At every gathering of the World Economic Forum, the term “Davos Man” comes alive across the mediasphere and leaves a bad taste in the mouth of many. Perhaps now would be a good time as any to define it. Coined by political scientist Samuel P. Huntington, the term Davos Man was meant to refer to members of the global elite who view themselves as completely international. They have no need for the term “nationality” and feel that governments are merely shadows of time past to be used as facilitators in their global operations. Originally meant to identify the high level attendees of the World Economic Forum in Davos, the term has become synonymous with unscrupulous bankers, Wall Street big-shots and anyone with a fat paycheck and large clout in a high profile position.
The media naturally jumps at the chance to exacerbate populist sentiment. Whether labelling the Davos man as a disassociated member in an apathetic society or merely a business magnate making money while the rest of the world toils in the wake of his mistakes. I would propose a re-examination of the label and redefine it, in terms of one that contextually fits better in the world we’re living in and heading towards.
The first objection I would like to bring up is that you don’t need to be a rich man to be a Davos Man, not that it hurts. Take, for example, Kofi Annan. A man embedded in the economic system, he is not someone you would associate with extreme wealth. Yet Mr. Annan epitomises the Davos Man in that he transcends national borders more than most people. He is a wanted man in many an elite circle if not for his extensive knowledge, for the attractive network he brings with him. Wealth does not a Davos Man make.
The second objection would be the idea of being part of the business elite. Hate him or love him, Bono would like to be known as an altruist and philanthropist (genuine or not) that I won’t get into. A veteran of the forum, Bono’s rock star status and charismatic personality means that he is a man who can get to most people and make them listen. He has been known to bring world leaders together and organise concerts and charities with phenomenal success. Bono wields power few of the richest men can dream of. Bono could get away with murder and still organize another Live Aid. The Davos Man spans across sectors as he does nationalities.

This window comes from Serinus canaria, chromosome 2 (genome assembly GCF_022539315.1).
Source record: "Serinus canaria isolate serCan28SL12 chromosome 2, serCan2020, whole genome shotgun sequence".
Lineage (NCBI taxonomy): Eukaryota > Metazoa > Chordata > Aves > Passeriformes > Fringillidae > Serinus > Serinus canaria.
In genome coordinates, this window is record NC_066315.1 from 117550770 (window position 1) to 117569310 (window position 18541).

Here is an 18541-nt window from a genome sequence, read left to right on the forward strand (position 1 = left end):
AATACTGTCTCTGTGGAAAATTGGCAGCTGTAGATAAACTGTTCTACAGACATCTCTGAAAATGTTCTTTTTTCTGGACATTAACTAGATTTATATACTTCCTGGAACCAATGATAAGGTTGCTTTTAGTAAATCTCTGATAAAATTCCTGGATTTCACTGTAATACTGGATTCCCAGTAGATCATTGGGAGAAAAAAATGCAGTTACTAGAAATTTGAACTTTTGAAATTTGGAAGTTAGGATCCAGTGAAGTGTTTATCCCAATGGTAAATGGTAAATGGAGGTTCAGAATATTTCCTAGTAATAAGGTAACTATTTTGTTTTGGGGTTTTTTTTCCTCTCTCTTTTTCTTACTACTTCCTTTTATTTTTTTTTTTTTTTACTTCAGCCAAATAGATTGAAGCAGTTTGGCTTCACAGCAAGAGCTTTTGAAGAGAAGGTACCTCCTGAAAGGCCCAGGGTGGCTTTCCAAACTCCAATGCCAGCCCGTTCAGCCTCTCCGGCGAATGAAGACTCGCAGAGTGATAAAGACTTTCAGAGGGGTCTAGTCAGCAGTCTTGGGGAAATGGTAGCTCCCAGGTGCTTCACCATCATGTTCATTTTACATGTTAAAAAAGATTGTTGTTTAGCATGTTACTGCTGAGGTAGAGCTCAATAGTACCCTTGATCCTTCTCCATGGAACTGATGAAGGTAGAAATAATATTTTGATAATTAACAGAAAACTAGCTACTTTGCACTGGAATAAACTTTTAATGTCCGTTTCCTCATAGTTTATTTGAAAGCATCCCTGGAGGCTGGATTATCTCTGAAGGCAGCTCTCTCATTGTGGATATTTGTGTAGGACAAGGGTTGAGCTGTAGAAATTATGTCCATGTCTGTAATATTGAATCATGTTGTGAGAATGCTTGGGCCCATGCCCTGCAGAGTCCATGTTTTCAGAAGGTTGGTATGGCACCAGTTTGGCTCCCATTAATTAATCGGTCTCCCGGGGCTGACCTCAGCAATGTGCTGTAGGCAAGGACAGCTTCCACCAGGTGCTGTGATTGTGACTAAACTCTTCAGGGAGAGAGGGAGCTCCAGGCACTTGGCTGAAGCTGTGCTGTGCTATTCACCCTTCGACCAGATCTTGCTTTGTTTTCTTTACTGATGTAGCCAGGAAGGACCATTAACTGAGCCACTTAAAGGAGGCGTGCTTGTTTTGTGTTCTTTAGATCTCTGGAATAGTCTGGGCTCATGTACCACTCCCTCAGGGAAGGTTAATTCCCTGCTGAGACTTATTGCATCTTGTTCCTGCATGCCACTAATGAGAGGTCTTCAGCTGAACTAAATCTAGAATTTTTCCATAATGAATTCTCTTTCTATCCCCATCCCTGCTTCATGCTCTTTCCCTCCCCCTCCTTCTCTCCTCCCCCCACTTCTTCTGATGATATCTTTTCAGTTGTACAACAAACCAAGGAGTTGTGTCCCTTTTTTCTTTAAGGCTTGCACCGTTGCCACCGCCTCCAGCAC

The last objection would be the concept of self-interest. There are plenty of social entrepreneurs and global shapers who flock to Davos without looking to climb their respective career ladders. On the contrary, they are here to further ideas and causes which they deem beneficial to their respective societies. People like Sal Khan (Khan Academy) and Daphne Koller (Coursera) are here on behalf of their causes, causes perhaps bigger than themselves.
I can understand if these come off as exceptions to the rule, but a word limit allows only so many names to be listed. There are of course those who embody the more traditional definition of the Davos Man: Dominic Barton (CEO of McKinsey) and Alex Weber (Chairman of UBS), striding the halls of the Congress Centre. Their numbers are however being diluted with the neo-Davos Man.
The neo-Davos man is like his predecessor, a world citizen. Boundaries and nationalities are less important to him, not because of a vested interest but rather it is instead a global consciousness that drives him to be more than the sum of his predecessors. He is a forward looking player who wants to shape the world. There are Davos men – and women – who shape the world for the better and there are also those that shape it for the worse. They come from the public sector, private sector, non-governmental organisations and academia. They are educators, innovators, corporate business magnates and social entrepreneurs – and they’re not exclusive to the World Economic Forum. The Davos Man has evolved, and so should the definitions and mysticisms that surround him.
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